With this new found information, I removed the certificate from all stores on all of my labs Exchange servers. During the removal however from my first Exchange server, I exported a copy of it which included the private key and all extended properties. I then decided to try to import the certificate using the Exchange shell so I could see more of what might be happening on the back-end.

What I found worked, could be summarized as follows:

If you have already installed a certificate like me, make sure you have already removed the certificate from each server you imported it to.

Import the certificate using the Import-ExchangeCertificate powershell command:

This command will import the certificate from a file called mycert.pfx from a file share called share. (Use the UNC path here) The password parameter prompts for a password here, as it is required for a file storing both a certificate and its private key.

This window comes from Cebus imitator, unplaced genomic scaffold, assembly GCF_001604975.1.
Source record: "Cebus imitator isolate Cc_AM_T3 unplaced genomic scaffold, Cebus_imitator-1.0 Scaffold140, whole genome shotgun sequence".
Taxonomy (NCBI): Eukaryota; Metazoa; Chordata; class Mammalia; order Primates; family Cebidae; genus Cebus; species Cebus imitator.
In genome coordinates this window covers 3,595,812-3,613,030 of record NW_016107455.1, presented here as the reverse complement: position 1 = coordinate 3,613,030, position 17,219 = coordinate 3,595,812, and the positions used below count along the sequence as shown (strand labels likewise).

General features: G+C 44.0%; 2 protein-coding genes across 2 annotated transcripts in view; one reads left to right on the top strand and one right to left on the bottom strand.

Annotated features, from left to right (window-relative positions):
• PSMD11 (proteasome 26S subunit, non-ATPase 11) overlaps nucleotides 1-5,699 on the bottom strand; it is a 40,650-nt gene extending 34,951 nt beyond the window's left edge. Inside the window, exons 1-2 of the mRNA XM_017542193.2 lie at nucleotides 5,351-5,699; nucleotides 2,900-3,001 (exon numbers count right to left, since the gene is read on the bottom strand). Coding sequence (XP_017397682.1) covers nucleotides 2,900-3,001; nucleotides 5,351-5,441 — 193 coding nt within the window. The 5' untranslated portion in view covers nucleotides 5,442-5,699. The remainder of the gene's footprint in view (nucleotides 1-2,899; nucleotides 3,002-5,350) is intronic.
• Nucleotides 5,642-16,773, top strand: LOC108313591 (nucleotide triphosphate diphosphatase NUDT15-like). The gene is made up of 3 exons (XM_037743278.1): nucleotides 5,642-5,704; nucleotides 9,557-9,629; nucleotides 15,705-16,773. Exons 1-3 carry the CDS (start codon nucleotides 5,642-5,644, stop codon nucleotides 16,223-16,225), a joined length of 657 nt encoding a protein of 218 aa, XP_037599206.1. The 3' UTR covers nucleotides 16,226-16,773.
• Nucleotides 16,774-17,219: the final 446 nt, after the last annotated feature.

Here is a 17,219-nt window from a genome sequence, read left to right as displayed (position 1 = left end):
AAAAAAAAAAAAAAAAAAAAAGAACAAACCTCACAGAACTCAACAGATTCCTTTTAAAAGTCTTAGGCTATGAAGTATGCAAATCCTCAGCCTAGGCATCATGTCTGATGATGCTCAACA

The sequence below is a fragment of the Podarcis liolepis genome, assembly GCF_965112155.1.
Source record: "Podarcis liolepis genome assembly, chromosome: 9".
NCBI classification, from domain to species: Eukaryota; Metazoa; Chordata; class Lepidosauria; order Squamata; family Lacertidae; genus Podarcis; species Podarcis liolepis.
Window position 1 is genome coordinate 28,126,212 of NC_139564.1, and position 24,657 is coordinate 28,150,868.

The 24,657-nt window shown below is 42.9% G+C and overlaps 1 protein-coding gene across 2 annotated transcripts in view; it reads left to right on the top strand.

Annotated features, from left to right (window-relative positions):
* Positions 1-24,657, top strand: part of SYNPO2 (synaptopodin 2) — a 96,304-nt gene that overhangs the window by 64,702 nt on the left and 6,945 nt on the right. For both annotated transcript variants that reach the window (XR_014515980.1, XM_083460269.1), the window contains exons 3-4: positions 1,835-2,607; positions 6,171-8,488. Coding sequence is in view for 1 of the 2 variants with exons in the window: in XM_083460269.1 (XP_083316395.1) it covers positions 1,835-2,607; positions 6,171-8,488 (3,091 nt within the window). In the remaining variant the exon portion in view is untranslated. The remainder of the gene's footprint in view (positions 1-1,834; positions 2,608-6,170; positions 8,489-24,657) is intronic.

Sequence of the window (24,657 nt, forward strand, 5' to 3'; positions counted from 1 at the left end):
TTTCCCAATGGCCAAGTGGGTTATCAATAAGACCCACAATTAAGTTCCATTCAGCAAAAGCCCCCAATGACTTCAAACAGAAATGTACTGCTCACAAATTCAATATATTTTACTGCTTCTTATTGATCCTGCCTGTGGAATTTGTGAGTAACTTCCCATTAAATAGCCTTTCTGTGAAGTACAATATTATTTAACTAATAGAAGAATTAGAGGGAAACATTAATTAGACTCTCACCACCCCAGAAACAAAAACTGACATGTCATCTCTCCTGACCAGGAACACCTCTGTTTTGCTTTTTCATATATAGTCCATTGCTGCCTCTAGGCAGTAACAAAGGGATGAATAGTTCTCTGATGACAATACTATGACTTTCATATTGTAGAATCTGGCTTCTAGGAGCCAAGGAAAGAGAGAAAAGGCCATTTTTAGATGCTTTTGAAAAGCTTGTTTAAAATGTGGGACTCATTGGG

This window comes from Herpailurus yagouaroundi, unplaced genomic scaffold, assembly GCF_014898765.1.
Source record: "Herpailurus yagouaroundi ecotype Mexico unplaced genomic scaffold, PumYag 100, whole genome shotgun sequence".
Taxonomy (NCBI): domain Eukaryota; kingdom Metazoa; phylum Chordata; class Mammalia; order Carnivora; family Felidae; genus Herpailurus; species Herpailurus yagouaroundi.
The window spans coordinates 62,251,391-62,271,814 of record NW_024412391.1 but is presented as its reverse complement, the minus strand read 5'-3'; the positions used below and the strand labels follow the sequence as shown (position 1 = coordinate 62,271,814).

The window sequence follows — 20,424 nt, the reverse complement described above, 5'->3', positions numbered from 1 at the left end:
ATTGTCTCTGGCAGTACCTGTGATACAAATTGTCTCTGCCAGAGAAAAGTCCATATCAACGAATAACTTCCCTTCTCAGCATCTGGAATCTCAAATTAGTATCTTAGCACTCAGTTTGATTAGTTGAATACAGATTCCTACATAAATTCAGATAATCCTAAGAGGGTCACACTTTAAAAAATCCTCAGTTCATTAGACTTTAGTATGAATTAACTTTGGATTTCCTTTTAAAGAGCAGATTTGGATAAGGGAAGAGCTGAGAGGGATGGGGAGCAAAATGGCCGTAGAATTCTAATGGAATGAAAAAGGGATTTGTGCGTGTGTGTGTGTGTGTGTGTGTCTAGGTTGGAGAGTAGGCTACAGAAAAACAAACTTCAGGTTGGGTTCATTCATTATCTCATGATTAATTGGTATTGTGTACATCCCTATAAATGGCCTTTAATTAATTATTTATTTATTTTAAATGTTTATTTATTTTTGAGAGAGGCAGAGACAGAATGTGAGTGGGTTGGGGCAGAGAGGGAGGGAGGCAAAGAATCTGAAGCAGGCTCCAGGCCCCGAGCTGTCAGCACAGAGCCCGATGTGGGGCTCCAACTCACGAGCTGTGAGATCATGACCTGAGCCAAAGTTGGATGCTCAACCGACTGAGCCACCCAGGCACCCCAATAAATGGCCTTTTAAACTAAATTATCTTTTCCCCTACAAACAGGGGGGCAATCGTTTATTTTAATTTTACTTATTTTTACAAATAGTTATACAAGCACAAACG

Then you would use the command Get-ExchangeCertificate to receive a list of the installed certificate. I used the -server <Server Name> parameter to view each individual server and verify the certificate installed.

Next you would use the Enable-ExchangeCertificate cmdlet to assign the certificate it’s roles with exchange.

This command will enable the certificate with the thumbprint you specify to secure communication over IMAP, POP3, IIS, and SMTP etc.

At this point, you should be practically ready to go with your Exchange certificate. After refreshing the view in the Exchange admin console, you should see the certificate you’ve installed listed on all servers you imported it on.

I will not however that when importing the certificate through PowerShell it does not allow you to give it a friendly name, so you will have to give it one through EAC if you want to easily identify it this way.